It is more than eight years now since a summit was held into the violence surrounding the Old Firm fixture.
In early March, 2011, the chief executives of Celtic and Rangers held talks with the heads of government and football in the wake of the notorious “shame game” at Celtic Park.
The Scottish Cup replay, won 1-0 by Celtic, had seen three Rangers players – Stephen Whittaker, Madjid Bougherra and El-Hadji Diouf – sent off by referee Calum Murray who, on his retirement, described the match as the toughest he had to handle in his long career.
There were also several touchline confrontations, most explosively between Hoops manager Neil Lennon, in his first spell in charge of the club, and Rangers assistant boss Ally McCoist, who both subsequently received bans from the SFA.
The police made 34 arrests inside the stadium, along with many more away from the ground, up and down the country.
Fast forward to 2019, and with the Offensive Behaviour at Football Act come and gone, Kenny MacAskill, one of the key participants in that summit reckons not much has changed.
Furthermore, speaking ahead of this afternoon’s latest renewal at Ibrox Stadium, he warns that unless football takes steps to deal with the escalation in crowd trouble witnessed this season, the Government will be forced to act.
As Scottish Government’s Justice Minister, MacAskill attended in a supporting role to First Minister, Alex Salmond.
Also present were Stephen House, Chief Constable of Strathclyde Police, who had taken the dramatic step of calling Salmond to insist on talks, along with football’s chief executives – Stewart Regan (SFA), Neil Doncaster (SPL) and David Longmuir (SFL).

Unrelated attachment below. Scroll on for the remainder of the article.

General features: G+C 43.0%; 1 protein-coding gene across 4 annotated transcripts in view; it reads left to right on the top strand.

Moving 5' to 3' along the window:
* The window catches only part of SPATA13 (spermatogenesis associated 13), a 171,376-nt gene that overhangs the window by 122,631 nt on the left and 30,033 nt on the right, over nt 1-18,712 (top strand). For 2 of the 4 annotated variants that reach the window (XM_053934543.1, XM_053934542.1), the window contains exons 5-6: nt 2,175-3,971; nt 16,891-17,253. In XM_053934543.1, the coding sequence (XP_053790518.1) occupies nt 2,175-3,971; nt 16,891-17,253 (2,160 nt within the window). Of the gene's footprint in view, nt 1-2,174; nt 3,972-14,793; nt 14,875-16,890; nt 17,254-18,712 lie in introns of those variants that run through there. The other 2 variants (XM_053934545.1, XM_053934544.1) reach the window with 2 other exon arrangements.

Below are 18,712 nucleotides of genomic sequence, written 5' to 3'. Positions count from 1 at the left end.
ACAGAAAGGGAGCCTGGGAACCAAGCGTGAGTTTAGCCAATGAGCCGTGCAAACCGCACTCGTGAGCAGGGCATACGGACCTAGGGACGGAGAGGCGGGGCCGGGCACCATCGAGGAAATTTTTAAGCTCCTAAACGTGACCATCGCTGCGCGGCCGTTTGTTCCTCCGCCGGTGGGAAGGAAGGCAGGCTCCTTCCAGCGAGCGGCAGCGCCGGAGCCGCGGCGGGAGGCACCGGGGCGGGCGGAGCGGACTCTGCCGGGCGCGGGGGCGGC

Looking back, 61-year-old MacAskill said: “The view at the time was that something had to be done, that some action had to be taken.
“Neil Lennon and one of the Celtic players (Niall McGinn) had bullets sent to them through the post earlier in the year.
“A bottle had been thrown at the Celtic bus after a Cup tie (against Berwick Rangers), and there had been other trouble around football.
“You are talking about things at the games themselves, too, but also an increase in social disorder, or of reports of domestic abuse in the period immediately after they had been played.
“Rangers-Celtic derbies are always going to be keenly-contested affairs.
“That is part of their big appeal to fans all over the world.
“But there was a feeling back in 2011 that things were getting out of control.
“There was a run of games between the Old Firm clubs, and the atmosphere seemed to get more and more heated.
“Things came to a head in the Cup replay.
“It got out of hand and I remember the touchline confrontation between Neil Lennon and Ally McCoist being a particular flashpoint.
“So as a result, Alex Salmond was asked to get involved, which led everyone being brought together to try and sort things out.
“The meetings themselves were pretty formulaic.
“Alex was my boss, so I was mostly there in a supporting role, following what was going on.